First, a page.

Rockets, Rovers, and The Arts – OH MY!

Some people may assume that summer is a quiet time at Young Audiences, when we can catch up on the things we could not accomplish during our busy school year of bringing artists into schools. Increasingly, summer is one of our busiest times for our artists and staff. In fact, our staff and artists injected arts and creative learning into 372 programs through Maryland’s camps, library programs, and academies, impacting more than 6,000 children in the process.

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In Harford County, YA partnered with five Title I elementary schools, Halls Cross Roads, William Paca/Old Post, Magnolia, George D. Lisby, and Havre de Grace, to offer two week STEM programs called Jump Start. This program gives 3rd to 5th grade students a “jump start” to their school year by cultivating their interest in STEM fields.

At YA we always put an A (for the Arts) in STEM to create STEAM, inspired learning environments. In this instance, a YA artist was in residence at each Jump Start site and they partnered with teachers to integrate their art form into the STEAM curriculum. For example, Halls Cross Roads Elementary students worked with teaching artist and drummer Steve Cyphers to create original percussion instruments using the Engineering Design Process. Students worked with Femi the Dri Fish to write their own poetry about math concepts. Kevin Martin taught children about the physics of sound by helping them make and play steel drums, dancer Valerie Branch helped students choreograph and perform dances that represented a story called “Rocket Power”, and Bryan Collins, of FutureMakers, used a perfect blend of art and engineering to help students tap into their imagination to invent space helmets and motorized satellites.


“Summer school” sounds a lot different than it used to sound, right? This innovative look and feel is purposeful and can be attributed to our amazing artists and their ability to make interesting connections with the curriculum.

All the research says that summer learning can make the difference for many children. In fact, more than half of the achievement gap between lower- and higher-income youth can be explained by unequal access to summer learning opportunities. Summer programs have been shown to improve academic outcome, increase graduation rates, and better prepare students for college. In addition, studies have shown that educational summer programs positively affect children’s motivation, self-esteem, and confidence. Summer programs are great for teachers as well! Partnering with creative, highly qualified artists allows the teachers to collaborate outside of the box and truly see the value of arts integration. You can see the impact from our Jump Start Teacher Surveys:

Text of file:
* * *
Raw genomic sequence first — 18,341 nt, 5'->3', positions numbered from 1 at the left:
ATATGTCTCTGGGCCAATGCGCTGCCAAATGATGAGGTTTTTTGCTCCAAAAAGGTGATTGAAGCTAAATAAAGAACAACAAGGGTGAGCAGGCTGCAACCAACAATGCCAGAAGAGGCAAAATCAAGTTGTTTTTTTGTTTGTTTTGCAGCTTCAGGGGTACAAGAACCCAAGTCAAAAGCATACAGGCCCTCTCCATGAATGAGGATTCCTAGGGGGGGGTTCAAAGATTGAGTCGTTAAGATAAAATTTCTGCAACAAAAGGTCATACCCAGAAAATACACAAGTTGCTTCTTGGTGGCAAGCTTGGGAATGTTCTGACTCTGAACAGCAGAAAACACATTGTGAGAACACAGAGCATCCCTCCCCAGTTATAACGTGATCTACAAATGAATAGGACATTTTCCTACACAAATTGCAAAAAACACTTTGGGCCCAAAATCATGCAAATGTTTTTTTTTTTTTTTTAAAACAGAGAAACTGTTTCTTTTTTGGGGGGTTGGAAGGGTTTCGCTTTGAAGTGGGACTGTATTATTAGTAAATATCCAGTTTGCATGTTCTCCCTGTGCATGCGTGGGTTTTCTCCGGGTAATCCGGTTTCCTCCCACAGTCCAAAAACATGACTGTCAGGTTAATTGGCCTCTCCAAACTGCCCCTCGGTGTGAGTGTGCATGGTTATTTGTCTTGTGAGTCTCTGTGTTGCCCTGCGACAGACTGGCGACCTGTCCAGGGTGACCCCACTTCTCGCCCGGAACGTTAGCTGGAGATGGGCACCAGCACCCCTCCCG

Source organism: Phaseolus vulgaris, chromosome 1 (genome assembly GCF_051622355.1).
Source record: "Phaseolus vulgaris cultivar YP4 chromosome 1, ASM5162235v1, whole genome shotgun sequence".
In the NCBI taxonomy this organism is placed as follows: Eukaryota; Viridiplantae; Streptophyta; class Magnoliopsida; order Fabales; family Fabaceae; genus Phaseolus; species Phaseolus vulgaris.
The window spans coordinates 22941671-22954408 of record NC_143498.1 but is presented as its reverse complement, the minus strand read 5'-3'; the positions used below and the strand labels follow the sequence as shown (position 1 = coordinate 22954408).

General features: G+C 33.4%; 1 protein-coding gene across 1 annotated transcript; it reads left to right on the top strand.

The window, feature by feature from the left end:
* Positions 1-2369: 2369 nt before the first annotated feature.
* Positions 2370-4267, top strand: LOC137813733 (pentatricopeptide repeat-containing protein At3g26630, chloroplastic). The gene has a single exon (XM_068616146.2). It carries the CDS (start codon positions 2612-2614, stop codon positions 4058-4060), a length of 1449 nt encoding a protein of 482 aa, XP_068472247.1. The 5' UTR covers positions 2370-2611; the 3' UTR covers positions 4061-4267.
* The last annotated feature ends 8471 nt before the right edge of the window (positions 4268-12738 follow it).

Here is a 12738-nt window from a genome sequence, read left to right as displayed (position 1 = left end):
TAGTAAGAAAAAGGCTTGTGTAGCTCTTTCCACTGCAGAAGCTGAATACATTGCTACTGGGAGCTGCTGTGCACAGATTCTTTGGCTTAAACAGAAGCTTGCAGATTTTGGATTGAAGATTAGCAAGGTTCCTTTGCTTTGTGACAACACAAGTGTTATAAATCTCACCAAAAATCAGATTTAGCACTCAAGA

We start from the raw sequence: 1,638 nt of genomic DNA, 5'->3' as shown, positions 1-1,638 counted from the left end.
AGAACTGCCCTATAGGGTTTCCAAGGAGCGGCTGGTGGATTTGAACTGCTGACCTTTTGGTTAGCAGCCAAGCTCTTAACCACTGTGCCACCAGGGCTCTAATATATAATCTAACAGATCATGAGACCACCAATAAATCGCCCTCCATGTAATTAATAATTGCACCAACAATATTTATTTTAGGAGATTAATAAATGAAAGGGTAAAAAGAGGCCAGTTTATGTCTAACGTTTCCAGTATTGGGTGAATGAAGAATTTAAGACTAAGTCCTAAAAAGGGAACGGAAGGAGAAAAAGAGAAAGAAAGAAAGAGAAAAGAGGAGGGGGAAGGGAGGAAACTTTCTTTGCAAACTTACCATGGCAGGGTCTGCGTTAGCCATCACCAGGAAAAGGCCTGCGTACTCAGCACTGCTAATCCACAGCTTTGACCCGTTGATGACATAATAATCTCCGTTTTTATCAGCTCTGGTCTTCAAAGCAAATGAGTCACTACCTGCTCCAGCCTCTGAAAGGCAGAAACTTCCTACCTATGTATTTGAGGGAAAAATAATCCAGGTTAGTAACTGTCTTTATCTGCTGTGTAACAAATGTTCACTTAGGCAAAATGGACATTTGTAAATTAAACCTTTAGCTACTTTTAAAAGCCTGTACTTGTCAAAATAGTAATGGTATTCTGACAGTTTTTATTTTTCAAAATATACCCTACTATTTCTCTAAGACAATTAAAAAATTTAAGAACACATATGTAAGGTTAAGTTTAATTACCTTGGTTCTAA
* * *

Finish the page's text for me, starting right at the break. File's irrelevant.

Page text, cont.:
“We enjoyed the ability to plan and work through the projects with the artist so we would know what the children were going to do. We will now supplement our regular classroom activities with simple building projects and allow the students to take the lead in the designing and building.”

“I will now keep in mind how dance connects so well to other content. I will use movement with the class to create dance/sequential movements to convey various ideas (code of conduct, main idea, math, emotions, etc.)”

“The kids LOVED the drums! They learned about all aspects of the art, from making a drum, to playing and performing. It is a great art/engineering connection!”

“Femi made the poetry cool for students who would usually be resistant to writing poems! It was an inspiration to combine poetry with math.”

“Motivation was high! The students really looked forward to the time.”


YA’s mission is to transform the lives and education of Maryland students through the arts, and summer months are perfect and critical opportunities to create inspiring, engaging and transformational moments for our students.

We are excited to come together with others who are passionate about summer learning when the National Center for Summer Learning Association hosts their conference in Baltimore, titled Summer Changes Everything, with the theme Renewing the Promise and Purpose of Learning. ( We hope to see you there!